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Measures undertaken by government in response to pandem...

Business Maverick

AGRICULTURE AND COVID-19

Measures undertaken by government in response to pandemic were ill-conceived and didn’t consider impacts, study shows

A worker cuts a bunch of grapes from the vine in the vineyard at the Cathedral Peak Wine Estate outside Winterton, South Africa, on Saturday, Feb. 23, 2019. (Photo: Waldo Swiegers/Bloomberg via Getty Images)

A new study concludes that some of the measures undertaken by the government in response to Covid-19 were ill-conceived and made without regard to their potential consequences, saying it came out blindly swinging a scythe that mowed down businesses and livelihoods while creating a host of consequences that could have been mitigated by consultation. 

Agriculture has been one of the few bright spots in the South African economy. A new study in the peer-reviewed journal Agrekon reviews the pandemic’s impact on the sector and finds the government’s approach has been ham-fisted on some fronts.  

Let’s start with the wine industry, as prohibition was a major source of whining — often for good reason. The initial lockdown restrictions prohibited the domestic sale and even export of alcohol. Some “revolutionary” parties try to export revolution. It seems the social control freak wing of the ANC also tried to export morality.

“Government did not consult with this sector and made no attempt to understand the effect of its decisions on the supply chain,” the study acidly notes. Instead, it came out blindly swinging a scythe that mowed down businesses and livelihoods while creating a host of consequences that could have been mitigated by consultation. 

“Grapes and barley for wine and beer-making, respectively, had to be harvested and processed into the respective products, which could then be stored for long periods. Dispensations had to be sought for every step of the process; this arduous procedure could have been avoided had there been adequate consultation upfront. 

“The ban on exports resulted in South Africa losing important trading partners, some of which sought wine from other wine-producing countries to fill the gap. Securing an export market takes many months of negotiations, and once lost, they are very difficult to regain,” the study said. 

This is what happens when the government does not consult key stakeholders — a common theme of ANC misgovernance. Grape and barley producers suddenly had to fill out endless forms just to store their produce, while South Africa inexplicably lost export market share — which is what happens when you stop exporting a product. You are regarded as unreliable.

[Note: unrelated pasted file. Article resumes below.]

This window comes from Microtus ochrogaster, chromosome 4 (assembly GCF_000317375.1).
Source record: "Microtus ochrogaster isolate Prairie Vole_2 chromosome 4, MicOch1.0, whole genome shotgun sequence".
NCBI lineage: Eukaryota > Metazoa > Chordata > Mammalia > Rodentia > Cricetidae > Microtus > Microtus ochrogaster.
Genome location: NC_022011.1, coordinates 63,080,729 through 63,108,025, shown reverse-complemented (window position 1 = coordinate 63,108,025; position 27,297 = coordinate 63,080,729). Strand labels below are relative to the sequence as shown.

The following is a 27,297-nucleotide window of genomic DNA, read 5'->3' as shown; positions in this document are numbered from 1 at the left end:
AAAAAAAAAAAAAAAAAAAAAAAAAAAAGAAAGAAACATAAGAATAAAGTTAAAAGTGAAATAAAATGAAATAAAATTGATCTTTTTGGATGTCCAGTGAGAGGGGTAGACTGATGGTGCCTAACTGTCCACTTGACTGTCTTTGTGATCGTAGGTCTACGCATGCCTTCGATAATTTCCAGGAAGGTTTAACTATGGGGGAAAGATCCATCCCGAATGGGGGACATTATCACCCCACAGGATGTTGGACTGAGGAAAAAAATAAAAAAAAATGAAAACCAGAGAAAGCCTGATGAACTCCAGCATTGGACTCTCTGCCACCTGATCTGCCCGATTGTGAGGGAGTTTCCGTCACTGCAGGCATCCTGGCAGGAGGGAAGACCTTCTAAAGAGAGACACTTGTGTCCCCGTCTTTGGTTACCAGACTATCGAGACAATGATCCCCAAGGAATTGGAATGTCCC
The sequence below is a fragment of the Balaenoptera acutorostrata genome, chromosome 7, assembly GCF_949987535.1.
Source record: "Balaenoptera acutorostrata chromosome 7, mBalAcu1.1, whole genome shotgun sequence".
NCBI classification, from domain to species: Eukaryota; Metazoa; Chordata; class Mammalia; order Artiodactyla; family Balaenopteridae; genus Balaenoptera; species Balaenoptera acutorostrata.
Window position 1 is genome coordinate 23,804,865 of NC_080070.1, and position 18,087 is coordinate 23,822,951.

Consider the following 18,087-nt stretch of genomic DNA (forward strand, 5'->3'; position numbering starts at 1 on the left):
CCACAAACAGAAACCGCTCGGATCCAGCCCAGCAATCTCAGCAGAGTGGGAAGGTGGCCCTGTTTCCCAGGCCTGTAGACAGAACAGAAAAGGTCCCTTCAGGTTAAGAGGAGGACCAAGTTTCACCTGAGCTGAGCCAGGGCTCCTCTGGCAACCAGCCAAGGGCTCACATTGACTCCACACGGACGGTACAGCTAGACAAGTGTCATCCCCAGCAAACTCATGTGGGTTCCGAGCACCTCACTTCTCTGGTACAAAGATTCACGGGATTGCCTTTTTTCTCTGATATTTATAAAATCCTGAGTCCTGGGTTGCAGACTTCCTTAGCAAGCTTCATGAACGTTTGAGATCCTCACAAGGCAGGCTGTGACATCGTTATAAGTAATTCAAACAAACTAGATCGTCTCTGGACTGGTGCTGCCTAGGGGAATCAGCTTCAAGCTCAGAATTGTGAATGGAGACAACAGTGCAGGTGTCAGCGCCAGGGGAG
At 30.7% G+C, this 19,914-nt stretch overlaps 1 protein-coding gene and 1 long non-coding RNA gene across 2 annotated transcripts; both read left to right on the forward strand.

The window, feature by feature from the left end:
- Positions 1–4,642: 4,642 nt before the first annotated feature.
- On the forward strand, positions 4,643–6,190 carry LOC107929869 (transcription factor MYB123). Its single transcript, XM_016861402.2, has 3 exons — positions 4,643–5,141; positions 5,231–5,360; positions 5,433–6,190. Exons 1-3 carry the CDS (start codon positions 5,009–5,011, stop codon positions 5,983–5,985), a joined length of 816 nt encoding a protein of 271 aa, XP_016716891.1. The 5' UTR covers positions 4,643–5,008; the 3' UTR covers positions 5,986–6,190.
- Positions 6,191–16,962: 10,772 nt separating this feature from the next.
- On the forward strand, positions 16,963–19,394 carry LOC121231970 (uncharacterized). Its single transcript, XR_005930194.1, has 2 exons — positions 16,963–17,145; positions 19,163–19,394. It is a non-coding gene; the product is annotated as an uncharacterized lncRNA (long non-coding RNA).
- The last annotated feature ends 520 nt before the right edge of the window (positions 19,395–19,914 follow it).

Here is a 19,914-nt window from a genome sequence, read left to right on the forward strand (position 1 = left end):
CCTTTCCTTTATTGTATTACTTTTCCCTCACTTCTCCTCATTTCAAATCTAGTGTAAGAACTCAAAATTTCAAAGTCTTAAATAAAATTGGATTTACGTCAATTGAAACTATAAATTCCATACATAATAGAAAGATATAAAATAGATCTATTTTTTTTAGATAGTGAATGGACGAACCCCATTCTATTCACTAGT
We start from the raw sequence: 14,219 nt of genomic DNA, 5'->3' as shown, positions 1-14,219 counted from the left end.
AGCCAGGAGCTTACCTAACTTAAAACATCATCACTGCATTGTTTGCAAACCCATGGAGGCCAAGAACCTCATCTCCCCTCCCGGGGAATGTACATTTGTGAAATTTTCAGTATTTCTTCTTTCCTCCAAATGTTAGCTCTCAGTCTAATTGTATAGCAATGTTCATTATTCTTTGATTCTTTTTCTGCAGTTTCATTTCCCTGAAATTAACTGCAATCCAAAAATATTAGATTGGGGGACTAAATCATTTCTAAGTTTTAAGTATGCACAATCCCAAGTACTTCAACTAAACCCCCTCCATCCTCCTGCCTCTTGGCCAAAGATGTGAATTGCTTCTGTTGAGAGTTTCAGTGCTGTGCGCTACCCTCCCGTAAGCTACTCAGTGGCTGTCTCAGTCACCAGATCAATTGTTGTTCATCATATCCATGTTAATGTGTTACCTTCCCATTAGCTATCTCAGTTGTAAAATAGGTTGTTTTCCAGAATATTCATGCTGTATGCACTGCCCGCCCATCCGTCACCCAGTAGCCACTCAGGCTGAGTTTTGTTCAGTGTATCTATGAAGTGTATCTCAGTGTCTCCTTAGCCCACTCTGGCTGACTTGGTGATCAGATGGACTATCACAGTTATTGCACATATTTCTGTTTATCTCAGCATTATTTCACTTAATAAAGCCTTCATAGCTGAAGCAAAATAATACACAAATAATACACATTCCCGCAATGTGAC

The farm and food sector’s wider value chain was affected in many different ways. 

“The quick-service restaurant sector employed an estimated 330,385 people before the pandemic, virtually all of whom were negatively affected by the hard lockdown,” the study noted. Related food-service sectors such as coffee shops and caterers were also affected. 

“Together these establishments demand a considerable volume of food products from the wholesale, fresh produce markets and food processing sections of the supply chain. Their closure brought temporary drops in farm prices, specifically red meat, vegetables, and fruit,” the study said. 

Still, overall agriculture fared reasonably well, for two key reasons, the first being that most of the sector — with notable exceptions such as wine — was allowed to operate under lockdown Level 5. 

The other key reason was timing. 

“The lockdown started when South Africa had already reached the tail-end of the summer grain production season,” the study says. 

“The late start to the summer grain harvest season saw some of the summer crop harvesting activities occurring in May and June during the less stringent Level 3 lockdown. This meant that food production and harvesting activities were largely uninterrupted. South Africa delivered its second-largest maize harvest in the 2019/20 season, along with the highest barley output on record. There was also a record citrus harvest.” 

This is largely a credit to the sector itself and the often capital-intensive initiatives it has undertaken. 

With a bumper maize crop, South Africa did not have any food shortages. But the study points out that “providing accessible food for vulnerable groups” was a challenge.

“This is in part because informal traders did not receive enough support and were not allowed to trade in the first days of the lockdown. This restriction affected both the affordability and the accessibility of food for vulnerable people,” it notes. 

The study concludes that some of the measures undertaken by the government were ill-conceived and made without regard to their potential consequences. 

“Some government regulations were promulgated without a clear understanding of their impact on the food supply chain…  Government also greatly underestimated the knock-on effects of decisions made before Alert Level 5. 

“The highly regulated food industry is a complex web of interactions; it is extremely interconnected, and what happens at one point in the chain affects the entire chain, including the livelihoods of people operating in that vast industry.”

One would hope that lessons would be drawn from this, but don’t hold your breath. DM/BM

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